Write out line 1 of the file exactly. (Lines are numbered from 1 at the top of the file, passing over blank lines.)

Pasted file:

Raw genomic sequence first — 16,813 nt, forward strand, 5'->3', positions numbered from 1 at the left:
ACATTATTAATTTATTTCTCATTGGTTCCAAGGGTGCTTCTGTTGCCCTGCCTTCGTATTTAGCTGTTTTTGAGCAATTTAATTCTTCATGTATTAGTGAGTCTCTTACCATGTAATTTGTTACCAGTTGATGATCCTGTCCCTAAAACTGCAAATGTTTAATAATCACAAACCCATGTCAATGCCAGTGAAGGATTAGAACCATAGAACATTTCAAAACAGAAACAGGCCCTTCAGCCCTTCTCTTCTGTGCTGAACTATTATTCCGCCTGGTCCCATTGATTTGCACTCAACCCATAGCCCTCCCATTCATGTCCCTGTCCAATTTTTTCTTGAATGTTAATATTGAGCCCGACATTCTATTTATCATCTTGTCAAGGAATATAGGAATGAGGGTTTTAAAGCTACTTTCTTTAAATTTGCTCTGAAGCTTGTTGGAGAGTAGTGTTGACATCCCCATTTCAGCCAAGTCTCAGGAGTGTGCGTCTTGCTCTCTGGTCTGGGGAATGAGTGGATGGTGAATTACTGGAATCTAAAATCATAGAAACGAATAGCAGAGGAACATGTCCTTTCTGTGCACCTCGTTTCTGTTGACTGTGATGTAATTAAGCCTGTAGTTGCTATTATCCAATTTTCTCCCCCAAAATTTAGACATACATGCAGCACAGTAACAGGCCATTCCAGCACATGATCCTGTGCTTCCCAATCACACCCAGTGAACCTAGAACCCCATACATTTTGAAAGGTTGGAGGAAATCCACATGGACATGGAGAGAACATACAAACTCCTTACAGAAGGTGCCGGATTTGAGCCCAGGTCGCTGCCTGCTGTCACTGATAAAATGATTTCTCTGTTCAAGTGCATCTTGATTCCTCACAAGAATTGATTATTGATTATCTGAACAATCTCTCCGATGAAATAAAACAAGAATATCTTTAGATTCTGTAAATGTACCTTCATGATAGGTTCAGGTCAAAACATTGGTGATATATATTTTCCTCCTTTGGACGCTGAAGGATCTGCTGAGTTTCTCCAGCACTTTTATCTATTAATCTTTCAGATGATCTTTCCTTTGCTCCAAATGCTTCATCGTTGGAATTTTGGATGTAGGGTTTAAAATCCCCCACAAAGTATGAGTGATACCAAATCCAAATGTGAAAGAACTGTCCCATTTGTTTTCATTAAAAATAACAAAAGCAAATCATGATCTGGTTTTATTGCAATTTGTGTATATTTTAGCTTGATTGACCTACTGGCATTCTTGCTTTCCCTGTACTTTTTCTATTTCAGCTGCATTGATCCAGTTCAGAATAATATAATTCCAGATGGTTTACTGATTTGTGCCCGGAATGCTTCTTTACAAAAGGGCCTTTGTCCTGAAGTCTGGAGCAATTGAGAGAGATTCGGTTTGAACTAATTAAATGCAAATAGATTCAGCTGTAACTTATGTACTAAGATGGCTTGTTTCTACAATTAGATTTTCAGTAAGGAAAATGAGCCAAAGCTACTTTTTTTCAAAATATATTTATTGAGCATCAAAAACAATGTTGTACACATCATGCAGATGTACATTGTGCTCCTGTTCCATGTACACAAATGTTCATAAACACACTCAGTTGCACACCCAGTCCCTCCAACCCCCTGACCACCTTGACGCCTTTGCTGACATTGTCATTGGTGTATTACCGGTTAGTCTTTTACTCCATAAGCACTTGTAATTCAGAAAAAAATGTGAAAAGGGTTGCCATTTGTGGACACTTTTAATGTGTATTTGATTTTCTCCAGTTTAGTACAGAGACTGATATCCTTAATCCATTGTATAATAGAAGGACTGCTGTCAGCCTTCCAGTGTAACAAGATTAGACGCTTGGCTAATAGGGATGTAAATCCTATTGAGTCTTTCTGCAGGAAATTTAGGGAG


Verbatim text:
Raw genomic sequence first — 16,813 nt, forward strand, 5'->3', positions numbered from 1 at the left: